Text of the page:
4. Martin GR: Teratocarcinomas and mammalian embryogenesis. Science 209:768-776, 1980.
5. Saiga T, Osasa H, Hatayama H, Miyamoto T, Ono H, Mikami T: The origin of extragonadal teratoma: case report of an immature teratoma occurring in a prenatal brain. Pediatric Pathol 11:759-770, 1991.
6. Stevens LC: Testicular, ovarian, and embryo-derived teratomas. Cancer Surveys 2:75-91, 1983.
7. Tani Y, Murata S, Maeda N, Fukushige J, Hosokawa T: A spontaneous testicular teratoma in an ICR mouse. Toxicol Pathol 25:317-320, 1997.
8. Walker AH, Bernstein L, Warren DW, Warner NE, Zheng X, Henderson BE: The effect of in utero ethinyl estradiol exposure on the risk of cryptorchid testis and testicular teratoma in mice. Br J Cancer 62:599-602, 1990.
9. Kennedy PC, Miller RB: The female genital system. In: Pathology of Domestic Animals, 4th edition, Jubb KVF, Kennedy PC, Palmer N (eds.), Academic Press, Inc., 1993, vol. 3, pp. 368-370.
10. Ladds PW: The male genital system. In: Pathology of Domestic Animals, 4th edition, Jubb KVF, Kennedy PC, Palmer N (eds.), Academic Press, Inc., 1993, vol. 3, p. 510.

International Veterinary Pathology Slide Bank:
Laser disc frame #275, 845, 2737, 5670, 6510, 6511, 8379, 8446, 8447, 8449, 16600, 16601, 16643-45, 20024, 22796.


Case II - PA 3165 (AFIP 2593528)

Signalment: 5.5-year-old, female, Rhesus monkey (Macaca mulatta)

History: This monkey had given birth to a normal baby 6 1/2 months previously and had not been used for any experimental manipulation. In January of 1995, the animal was reported to be weak, dehydrated and anorexic. On physical examination, the monkey was wasted and jaundiced, with a nasal discharge and bilateral rales. Chest X-rays revealed disseminated, circumscribed, variably-sized, solid, radiopaque foci throughout both lung fields. There was marked pallor of the mucous membranes. No palpable lymphadenomegaly was present. The animal was euthanized.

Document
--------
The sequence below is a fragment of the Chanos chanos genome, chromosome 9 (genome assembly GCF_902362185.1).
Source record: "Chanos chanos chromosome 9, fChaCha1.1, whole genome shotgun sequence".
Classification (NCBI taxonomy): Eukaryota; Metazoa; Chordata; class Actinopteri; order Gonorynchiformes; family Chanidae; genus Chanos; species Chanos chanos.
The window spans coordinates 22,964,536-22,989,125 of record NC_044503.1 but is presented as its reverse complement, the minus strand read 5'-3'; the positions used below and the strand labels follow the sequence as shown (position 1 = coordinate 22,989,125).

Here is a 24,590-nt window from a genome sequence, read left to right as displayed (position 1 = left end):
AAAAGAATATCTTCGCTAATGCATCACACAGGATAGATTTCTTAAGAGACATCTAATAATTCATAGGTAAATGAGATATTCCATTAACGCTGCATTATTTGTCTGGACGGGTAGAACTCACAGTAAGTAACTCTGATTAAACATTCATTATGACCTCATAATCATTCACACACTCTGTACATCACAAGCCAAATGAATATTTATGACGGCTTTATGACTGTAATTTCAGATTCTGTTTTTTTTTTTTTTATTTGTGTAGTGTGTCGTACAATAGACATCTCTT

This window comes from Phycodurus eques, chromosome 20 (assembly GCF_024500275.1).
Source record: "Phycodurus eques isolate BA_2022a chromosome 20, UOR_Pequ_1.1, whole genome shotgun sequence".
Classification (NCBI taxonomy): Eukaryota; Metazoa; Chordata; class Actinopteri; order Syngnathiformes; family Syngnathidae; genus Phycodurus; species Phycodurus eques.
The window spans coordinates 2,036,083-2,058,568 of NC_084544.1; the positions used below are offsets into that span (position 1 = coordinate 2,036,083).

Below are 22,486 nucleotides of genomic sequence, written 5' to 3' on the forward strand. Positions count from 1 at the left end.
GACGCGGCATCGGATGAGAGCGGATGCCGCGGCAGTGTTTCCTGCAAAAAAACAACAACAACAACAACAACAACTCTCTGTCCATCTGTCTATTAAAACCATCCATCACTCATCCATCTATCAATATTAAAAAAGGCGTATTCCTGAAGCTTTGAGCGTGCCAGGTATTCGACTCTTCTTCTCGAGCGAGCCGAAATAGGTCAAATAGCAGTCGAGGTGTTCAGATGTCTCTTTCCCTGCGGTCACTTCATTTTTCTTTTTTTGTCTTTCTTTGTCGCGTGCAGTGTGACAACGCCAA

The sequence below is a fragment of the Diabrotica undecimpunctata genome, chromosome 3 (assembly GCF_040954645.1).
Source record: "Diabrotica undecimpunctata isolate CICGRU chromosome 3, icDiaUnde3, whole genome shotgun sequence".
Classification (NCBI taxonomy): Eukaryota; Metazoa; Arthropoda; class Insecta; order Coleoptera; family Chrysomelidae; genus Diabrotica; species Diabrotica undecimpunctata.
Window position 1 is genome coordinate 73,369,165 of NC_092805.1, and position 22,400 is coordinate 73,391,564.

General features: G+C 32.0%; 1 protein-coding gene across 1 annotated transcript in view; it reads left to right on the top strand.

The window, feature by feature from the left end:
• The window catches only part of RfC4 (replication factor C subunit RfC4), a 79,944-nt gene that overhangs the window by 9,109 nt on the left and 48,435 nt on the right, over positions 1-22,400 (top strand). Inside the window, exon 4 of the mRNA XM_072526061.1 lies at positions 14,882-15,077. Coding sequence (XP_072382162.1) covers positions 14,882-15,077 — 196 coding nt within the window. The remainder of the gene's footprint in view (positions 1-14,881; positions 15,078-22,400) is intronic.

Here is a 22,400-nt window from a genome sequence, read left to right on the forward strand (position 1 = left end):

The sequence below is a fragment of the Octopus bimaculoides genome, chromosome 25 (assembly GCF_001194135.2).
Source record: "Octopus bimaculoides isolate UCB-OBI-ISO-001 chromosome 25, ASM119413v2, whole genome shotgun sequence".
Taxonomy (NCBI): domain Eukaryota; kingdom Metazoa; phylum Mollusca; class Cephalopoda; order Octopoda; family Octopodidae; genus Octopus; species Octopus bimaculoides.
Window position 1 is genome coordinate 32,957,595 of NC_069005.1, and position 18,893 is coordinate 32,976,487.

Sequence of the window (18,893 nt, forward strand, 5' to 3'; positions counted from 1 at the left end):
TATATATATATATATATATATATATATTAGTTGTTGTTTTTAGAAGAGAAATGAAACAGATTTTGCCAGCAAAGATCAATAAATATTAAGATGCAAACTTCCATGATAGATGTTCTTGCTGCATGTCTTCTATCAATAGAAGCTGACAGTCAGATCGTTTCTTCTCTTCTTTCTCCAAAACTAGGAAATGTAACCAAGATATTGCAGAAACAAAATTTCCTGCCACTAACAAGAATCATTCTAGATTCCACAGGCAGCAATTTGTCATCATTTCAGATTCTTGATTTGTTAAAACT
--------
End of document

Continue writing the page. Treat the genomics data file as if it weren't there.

Gross Pathology: Post-mortem evaluation revealed disseminated, variably- sized nodular foci, generally 1 - 2 cm in diameter, present throughout the pulmonary parenchyma. These were also noted in lesser numbers in the liver, spleen and adrenal gland, and a mass within the uterine lumen and wall caused moderate distension of this organ. The tissue was generally solid, although somewhat soft, with frequent central regions of caseation and cavitation. The lesions were sometimes uniformly hemorrhagic, or associated with a hemorrhagic rim.

Contributor's Diagnosis and Comments: Choriocarcinoma, uterus, Rhesus monkey.

Choriocarcinoma is a highly malignant tumor of trophoblastic cells. Although not common in women, increased risk is associated with miscarriage, ectopic pregnancy and hydatiform mole. The condition (spontaneously) is extremely uncommon in nonhuman primates, although the tumor is inducible in pregnant Patas monkeys by injection of ethylnitrosurea (ENU). Choriocarcinomas consist solely of a combination of trophoblastic cells (including cytotrophoblasts, syncytiotrophoblasts and intermediate trophoblasts) without chorionic villous structure formation. They tend to be highly invasive, are frequently hemorrhagic and necrotic, and metastasize widely, especially to lung. In humans this condition is highly responsive to chemotherapy. Immunohistochemically, this tumor stained strongly positive for human chorionic gonadotropin and keratin. These tumors may be less common in monkeys because of the generally less invasive nature of trophoblastic tissue within the uterus.
Case 21-2. Uterus. Demonstrates nests of carcinoma cells invading the myometrium. 20X
AFIP Diagnosis: Uterus: Carcinoma, Rhesus monkey (Macaca mulatta), nonhuman primate.

Conference Note: This case was studied in consultation with the Department of Gynecologic and Breast Pathology of the AFIP. Although careful consideration was given to the contributor's diagnosis of choriocarcinoma, sections viewed in conference did not show the biphasic mixture of cytotrophoblasts and synciotrophoblasts which is characteristic of that tumor. Immunohistochemical stains performed at the AFIP were focally positive for pancytokeratin and negative for human chorionic gonadotropin. The discrepancy between our immuno-histochemical results and those of the contributor might be related to the time interval between tissue sectioning and immunostaining at the AFIP. There is extensive invasion of lymphatic vessels by the neoplastic cells. The possibility of metastasis to the uterus, or from another part of the uterus, cannot be excluded.